This post is the BONUS article of our blog series on self-care for beginners. The series is designed to answer your initial questions, give you tips on how to get started and show you how you can learn to live with a self-caring approach. Find the first part here, the second part here and the final part here.
A method for coaches and therapists
In coaching and therapy, the metaFox deep questions ‘Me Time’ self-care cards can deepen the participants’ self-knowledge. Here is a suggestion on how coaches and therapists can make even better use of the potential of these cards and get to the heart of your client’s answer.
After the client draws a card and gives their answer, the coach or therapist asks them “Why?” five times in a row. Questions beginning with “why” are the most difficult to answer. Therefore, make sure to have a sufficient time allowance for this part in your coaching or therapy session.
An example exchange between a coach/therapist and a client:
What is a wish you hold for your future?
I wish to have a healthy and happy family and a job that fulfills me.
Because the most important things for me are close relationships and meaningful work.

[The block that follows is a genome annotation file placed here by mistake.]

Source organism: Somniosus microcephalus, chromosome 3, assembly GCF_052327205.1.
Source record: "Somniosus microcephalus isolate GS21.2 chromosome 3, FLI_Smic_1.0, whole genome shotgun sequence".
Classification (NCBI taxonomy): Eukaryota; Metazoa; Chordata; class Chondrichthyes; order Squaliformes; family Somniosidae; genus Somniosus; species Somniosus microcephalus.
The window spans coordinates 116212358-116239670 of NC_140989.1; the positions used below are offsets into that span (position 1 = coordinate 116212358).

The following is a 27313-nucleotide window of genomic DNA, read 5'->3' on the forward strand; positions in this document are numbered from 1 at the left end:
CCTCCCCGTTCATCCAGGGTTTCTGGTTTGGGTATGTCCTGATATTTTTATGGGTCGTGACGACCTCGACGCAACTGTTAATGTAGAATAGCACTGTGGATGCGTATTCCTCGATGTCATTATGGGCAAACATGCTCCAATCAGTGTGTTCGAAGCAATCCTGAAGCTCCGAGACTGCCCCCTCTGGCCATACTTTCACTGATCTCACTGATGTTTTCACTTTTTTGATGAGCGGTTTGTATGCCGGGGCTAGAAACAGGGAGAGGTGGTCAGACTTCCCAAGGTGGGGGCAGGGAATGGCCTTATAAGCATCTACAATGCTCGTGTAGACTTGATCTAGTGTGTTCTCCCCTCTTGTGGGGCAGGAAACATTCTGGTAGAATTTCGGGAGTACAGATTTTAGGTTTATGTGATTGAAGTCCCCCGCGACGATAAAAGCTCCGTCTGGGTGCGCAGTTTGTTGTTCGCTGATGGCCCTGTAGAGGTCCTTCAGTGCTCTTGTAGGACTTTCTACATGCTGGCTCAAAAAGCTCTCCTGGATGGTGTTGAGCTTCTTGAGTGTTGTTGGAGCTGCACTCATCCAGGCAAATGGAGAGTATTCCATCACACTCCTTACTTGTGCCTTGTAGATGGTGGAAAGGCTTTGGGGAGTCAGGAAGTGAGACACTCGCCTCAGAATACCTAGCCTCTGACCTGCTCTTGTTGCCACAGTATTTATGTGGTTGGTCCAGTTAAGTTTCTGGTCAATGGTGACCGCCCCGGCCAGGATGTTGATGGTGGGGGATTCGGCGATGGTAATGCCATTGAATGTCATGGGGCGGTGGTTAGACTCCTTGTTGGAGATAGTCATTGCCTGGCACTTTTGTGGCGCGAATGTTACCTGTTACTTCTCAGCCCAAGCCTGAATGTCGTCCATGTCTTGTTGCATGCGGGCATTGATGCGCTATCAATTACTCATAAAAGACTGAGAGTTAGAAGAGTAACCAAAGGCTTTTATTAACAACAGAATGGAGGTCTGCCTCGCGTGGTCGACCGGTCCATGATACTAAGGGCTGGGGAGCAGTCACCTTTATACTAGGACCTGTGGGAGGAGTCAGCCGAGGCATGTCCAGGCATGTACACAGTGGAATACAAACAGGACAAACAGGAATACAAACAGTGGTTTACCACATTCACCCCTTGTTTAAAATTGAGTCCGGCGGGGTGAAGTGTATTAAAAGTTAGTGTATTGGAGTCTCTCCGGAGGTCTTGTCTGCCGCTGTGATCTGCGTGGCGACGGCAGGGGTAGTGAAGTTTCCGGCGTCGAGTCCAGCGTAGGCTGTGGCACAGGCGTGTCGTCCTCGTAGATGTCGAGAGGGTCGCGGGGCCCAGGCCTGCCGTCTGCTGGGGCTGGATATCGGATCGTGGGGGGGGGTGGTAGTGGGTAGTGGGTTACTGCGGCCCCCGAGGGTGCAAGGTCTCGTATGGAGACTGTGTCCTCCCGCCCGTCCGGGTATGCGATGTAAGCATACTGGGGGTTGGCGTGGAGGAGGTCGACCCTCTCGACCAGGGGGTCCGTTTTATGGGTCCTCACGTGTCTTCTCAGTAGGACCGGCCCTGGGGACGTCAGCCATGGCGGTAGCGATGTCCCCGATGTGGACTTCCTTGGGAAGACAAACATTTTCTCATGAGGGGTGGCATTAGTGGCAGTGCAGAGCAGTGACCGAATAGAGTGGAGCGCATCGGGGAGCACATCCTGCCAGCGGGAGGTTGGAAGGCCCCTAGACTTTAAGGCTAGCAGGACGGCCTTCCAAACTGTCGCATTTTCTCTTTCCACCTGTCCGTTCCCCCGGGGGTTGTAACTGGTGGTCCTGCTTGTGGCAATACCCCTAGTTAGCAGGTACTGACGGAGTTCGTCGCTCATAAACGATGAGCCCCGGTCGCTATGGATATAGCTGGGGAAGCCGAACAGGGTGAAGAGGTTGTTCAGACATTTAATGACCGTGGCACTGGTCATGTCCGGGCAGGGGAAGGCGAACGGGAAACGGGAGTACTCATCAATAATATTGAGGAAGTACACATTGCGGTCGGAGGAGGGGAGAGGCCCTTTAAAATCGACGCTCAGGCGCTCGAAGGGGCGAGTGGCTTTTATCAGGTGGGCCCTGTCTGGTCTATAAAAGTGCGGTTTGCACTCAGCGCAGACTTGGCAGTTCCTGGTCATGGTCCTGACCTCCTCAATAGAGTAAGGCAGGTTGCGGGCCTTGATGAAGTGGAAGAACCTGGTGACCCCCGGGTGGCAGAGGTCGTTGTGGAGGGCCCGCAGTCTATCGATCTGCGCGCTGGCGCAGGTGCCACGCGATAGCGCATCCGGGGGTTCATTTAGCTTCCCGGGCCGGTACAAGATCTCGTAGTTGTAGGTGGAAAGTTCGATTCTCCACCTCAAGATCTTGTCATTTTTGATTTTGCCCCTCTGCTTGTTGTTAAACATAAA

Probably because I lacked close relationships as a child. Also because I want to help others with my work.
Family relationships were disrupted by my parents’ divorce, but again I became closer to my sister. Helping others is probably what makes sense to me in life. That’s why I want my job to be like that.
My sister and I found ourselves on the same ship, and we began to help each other more. I think that’s why we have such a nice relationship now. At work, it is important for me to establish a relationship with the client based on trust. I also want to be useful to society.
Because we went through a difficult period together, which brought us closer and we know that we can rely on each other. Now I see that the need to help others also stems from the value of close relationships. Work makes sense to me when I can be in a real human relationship with a client. I want to be useful to society because I feel that I am part of a more important whole, which gives me a greater sense of fulfillment.
Of course, real conversations during coaching and therapy will most likely not follow such a clear process. Nevertheless, this example conversation exemplifies the value of digging deeper, beyond what a first answer might reveal.
A note on the question “Why”
While “why” can be considered the most ‘powerful’ word to start a question, it can also hold a notion of judgment or blame. For this reason, it can sometimes be effective to replace a “Why” with a “What for?”, “How come?” or even a simple “What else?”.